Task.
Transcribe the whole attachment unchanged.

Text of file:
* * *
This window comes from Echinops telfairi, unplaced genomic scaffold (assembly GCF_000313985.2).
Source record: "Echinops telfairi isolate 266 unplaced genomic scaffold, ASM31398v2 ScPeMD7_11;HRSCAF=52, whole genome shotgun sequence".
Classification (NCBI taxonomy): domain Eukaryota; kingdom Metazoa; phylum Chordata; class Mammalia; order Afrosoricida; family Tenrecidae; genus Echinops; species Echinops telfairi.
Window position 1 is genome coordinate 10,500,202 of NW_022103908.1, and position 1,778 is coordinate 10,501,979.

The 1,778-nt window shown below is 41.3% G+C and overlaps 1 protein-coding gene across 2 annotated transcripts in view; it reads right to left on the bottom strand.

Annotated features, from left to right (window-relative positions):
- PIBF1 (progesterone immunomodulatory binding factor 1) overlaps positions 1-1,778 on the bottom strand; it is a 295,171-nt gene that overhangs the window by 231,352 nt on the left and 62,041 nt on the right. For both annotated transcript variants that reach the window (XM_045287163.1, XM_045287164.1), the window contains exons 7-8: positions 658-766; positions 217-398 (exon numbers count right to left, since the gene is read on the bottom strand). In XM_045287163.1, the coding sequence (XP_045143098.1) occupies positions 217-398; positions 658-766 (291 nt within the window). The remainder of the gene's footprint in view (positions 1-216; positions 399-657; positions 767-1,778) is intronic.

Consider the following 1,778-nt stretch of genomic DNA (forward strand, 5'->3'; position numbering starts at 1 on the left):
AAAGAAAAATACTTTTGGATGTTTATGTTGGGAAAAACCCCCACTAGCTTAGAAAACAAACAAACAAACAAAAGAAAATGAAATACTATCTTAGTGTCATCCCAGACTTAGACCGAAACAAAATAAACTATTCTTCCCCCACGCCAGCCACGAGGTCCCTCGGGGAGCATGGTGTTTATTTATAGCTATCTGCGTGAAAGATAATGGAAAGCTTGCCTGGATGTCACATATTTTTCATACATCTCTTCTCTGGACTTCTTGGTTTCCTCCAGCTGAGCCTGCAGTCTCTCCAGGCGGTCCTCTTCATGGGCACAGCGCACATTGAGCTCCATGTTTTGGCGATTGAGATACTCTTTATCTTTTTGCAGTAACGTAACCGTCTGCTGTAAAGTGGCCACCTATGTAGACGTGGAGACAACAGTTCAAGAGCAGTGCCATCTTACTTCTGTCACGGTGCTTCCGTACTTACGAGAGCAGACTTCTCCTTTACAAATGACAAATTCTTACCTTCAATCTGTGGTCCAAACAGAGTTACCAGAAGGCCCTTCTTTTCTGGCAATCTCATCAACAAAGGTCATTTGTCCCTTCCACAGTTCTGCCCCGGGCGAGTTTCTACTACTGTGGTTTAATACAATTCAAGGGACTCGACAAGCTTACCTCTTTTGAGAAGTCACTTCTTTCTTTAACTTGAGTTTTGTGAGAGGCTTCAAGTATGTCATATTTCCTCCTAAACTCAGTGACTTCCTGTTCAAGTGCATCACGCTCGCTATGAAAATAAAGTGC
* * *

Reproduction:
This window comes from Echinops telfairi, unplaced genomic scaffold (assembly GCF_000313985.2).
Source record: "Echinops telfairi isolate 266 unplaced genomic scaffold, ASM31398v2 ScPeMD7_11;HRSCAF=52, whole genome shotgun sequence".
Classification (NCBI taxonomy): domain Eukaryota; kingdom Metazoa; phylum Chordata; class Mammalia; order Afrosoricida; family Tenrecidae; genus Echinops; species Echinops telfairi.
Window position 1 is genome coordinate 10,500,202 of NW_022103908.1, and position 1,778 is coordinate 10,501,979.

The 1,778-nt window shown below is 41.3% G+C and overlaps 1 protein-coding gene across 2 annotated transcripts in view; it reads right to left on the bottom strand.

Annotated features, from left to right (window-relative positions):
- PIBF1 (progesterone immunomodulatory binding factor 1) overlaps positions 1-1,778 on the bottom strand; it is a 295,171-nt gene that overhangs the window by 231,352 nt on the left and 62,041 nt on the right. For both annotated transcript variants that reach the window (XM_045287163.1, XM_045287164.1), the window contains exons 7-8: positions 658-766; positions 217-398 (exon numbers count right to left, since the gene is read on the bottom strand). In XM_045287163.1, the coding sequence (XP_045143098.1) occupies positions 217-398; positions 658-766 (291 nt within the window). The remainder of the gene's footprint in view (positions 1-216; positions 399-657; positions 767-1,778) is intronic.

Consider the following 1,778-nt stretch of genomic DNA (forward strand, 5'->3'; position numbering starts at 1 on the left):
AAAGAAAAATACTTTTGGATGTTTATGTTGGGAAAAACCCCCACTAGCTTAGAAAACAAACAAACAAACAAAAGAAAATGAAATACTATCTTAGTGTCATCCCAGACTTAGACCGAAACAAAATAAACTATTCTTCCCCCACGCCAGCCACGAGGTCCCTCGGGGAGCATGGTGTTTATTTATAGCTATCTGCGTGAAAGATAATGGAAAGCTTGCCTGGATGTCACATATTTTTCATACATCTCTTCTCTGGACTTCTTGGTTTCCTCCAGCTGAGCCTGCAGTCTCTCCAGGCGGTCCTCTTCATGGGCACAGCGCACATTGAGCTCCATGTTTTGGCGATTGAGATACTCTTTATCTTTTTGCAGTAACGTAACCGTCTGCTGTAAAGTGGCCACCTATGTAGACGTGGAGACAACAGTTCAAGAGCAGTGCCATCTTACTTCTGTCACGGTGCTTCCGTACTTACGAGAGCAGACTTCTCCTTTACAAATGACAAATTCTTACCTTCAATCTGTGGTCCAAACAGAGTTACCAGAAGGCCCTTCTTTTCTGGCAATCTCATCAACAAAGGTCATTTGTCCCTTCCACAGTTCTGCCCCGGGCGAGTTTCTACTACTGTGGTTTAATACAATTCAAGGGACTCGACAAGCTTACCTCTTTTGAGAAGTCACTTCTTTCTTTAACTTGAGTTTTGTGAGAGGCTTCAAGTATGTCATATTTCCTCCTAAACTCAGTGACTTCCTGTTCAAGTGCATCACGCTCGCTATGAAAATAAAGTGC